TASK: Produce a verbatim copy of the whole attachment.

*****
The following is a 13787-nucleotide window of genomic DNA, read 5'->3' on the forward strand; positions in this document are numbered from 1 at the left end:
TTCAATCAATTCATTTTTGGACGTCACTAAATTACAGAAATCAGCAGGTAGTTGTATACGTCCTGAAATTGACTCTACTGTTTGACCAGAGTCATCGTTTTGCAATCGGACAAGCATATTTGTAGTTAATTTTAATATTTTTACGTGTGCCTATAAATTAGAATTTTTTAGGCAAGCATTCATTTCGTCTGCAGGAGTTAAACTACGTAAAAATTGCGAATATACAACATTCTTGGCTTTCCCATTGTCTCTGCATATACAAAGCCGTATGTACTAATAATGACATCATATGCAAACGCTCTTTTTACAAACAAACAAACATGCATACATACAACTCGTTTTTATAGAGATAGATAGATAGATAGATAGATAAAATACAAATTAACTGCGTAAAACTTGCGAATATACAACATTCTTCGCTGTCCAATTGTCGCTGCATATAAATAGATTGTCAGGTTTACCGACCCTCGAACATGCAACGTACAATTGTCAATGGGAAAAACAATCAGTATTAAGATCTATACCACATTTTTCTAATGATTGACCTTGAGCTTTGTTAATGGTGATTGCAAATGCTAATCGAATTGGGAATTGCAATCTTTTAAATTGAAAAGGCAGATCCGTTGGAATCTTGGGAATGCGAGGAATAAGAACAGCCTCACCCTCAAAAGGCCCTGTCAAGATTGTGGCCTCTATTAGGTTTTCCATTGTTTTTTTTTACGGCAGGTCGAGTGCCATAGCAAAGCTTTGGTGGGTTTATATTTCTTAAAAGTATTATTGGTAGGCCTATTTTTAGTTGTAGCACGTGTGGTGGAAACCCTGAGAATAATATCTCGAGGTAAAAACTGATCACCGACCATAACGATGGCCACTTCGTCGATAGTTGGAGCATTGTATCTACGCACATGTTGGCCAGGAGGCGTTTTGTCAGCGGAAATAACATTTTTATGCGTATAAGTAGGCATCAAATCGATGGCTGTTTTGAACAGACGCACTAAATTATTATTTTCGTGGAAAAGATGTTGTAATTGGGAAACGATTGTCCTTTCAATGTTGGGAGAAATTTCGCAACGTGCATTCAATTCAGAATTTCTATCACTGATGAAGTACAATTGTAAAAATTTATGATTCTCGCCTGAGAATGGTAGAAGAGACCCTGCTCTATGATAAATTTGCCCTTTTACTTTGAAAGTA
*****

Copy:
The following is a 13787-nucleotide window of genomic DNA, read 5'->3' on the forward strand; positions in this document are numbered from 1 at the left end:
TTCAATCAATTCATTTTTGGACGTCACTAAATTACAGAAATCAGCAGGTAGTTGTATACGTCCTGAAATTGACTCTACTGTTTGACCAGAGTCATCGTTTTGCAATCGGACAAGCATATTTGTAGTTAATTTTAATATTTTTACGTGTGCCTATAAATTAGAATTTTTTAGGCAAGCATTCATTTCGTCTGCAGGAGTTAAACTACGTAAAAATTGCGAATATACAACATTCTTGGCTTTCCCATTGTCTCTGCATATACAAAGCCGTATGTACTAATAATGACATCATATGCAAACGCTCTTTTTACAAACAAACAAACATGCATACATACAACTCGTTTTTATAGAGATAGATAGATAGATAGATAGATAAAATACAAATTAACTGCGTAAAACTTGCGAATATACAACATTCTTCGCTGTCCAATTGTCGCTGCATATAAATAGATTGTCAGGTTTACCGACCCTCGAACATGCAACGTACAATTGTCAATGGGAAAAACAATCAGTATTAAGATCTATACCACATTTTTCTAATGATTGACCTTGAGCTTTGTTAATGGTGATTGCAAATGCTAATCGAATTGGGAATTGCAATCTTTTAAATTGAAAAGGCAGATCCGTTGGAATCTTGGGAATGCGAGGAATAAGAACAGCCTCACCCTCAAAAGGCCCTGTCAAGATTGTGGCCTCTATTAGGTTTTCCATTGTTTTTTTTTACGGCAGGTCGAGTGCCATAGCAAAGCTTTGGTGGGTTTATATTTCTTAAAAGTATTATTGGTAGGCCTATTTTTAGTTGTAGCACGTGTGGTGGAAACCCTGAGAATAATATCTCGAGGTAAAAACTGATCACCGACCATAACGATGGCCACTTCGTCGATAGTTGGAGCATTGTATCTACGCACATGTTGGCCAGGAGGCGTTTTGTCAGCGGAAATAACATTTTTATGCGTATAAGTAGGCATCAAATCGATGGCTGTTTTGAACAGACGCACTAAATTATTATTTTCGTGGAAAAGATGTTGTAATTGGGAAACGATTGTCCTTTCAATGTTGGGAGAAATTTCGCAACGTGCATTCAATTCAGAATTTCTATCACTGATGAAGTACAATTGTAAAAATTTATGATTCTCGCCTGAGAATGGTAGAAGAGACCCTGCTCTATGATAAATTTGCCCTTTTACTTTGAAAGTA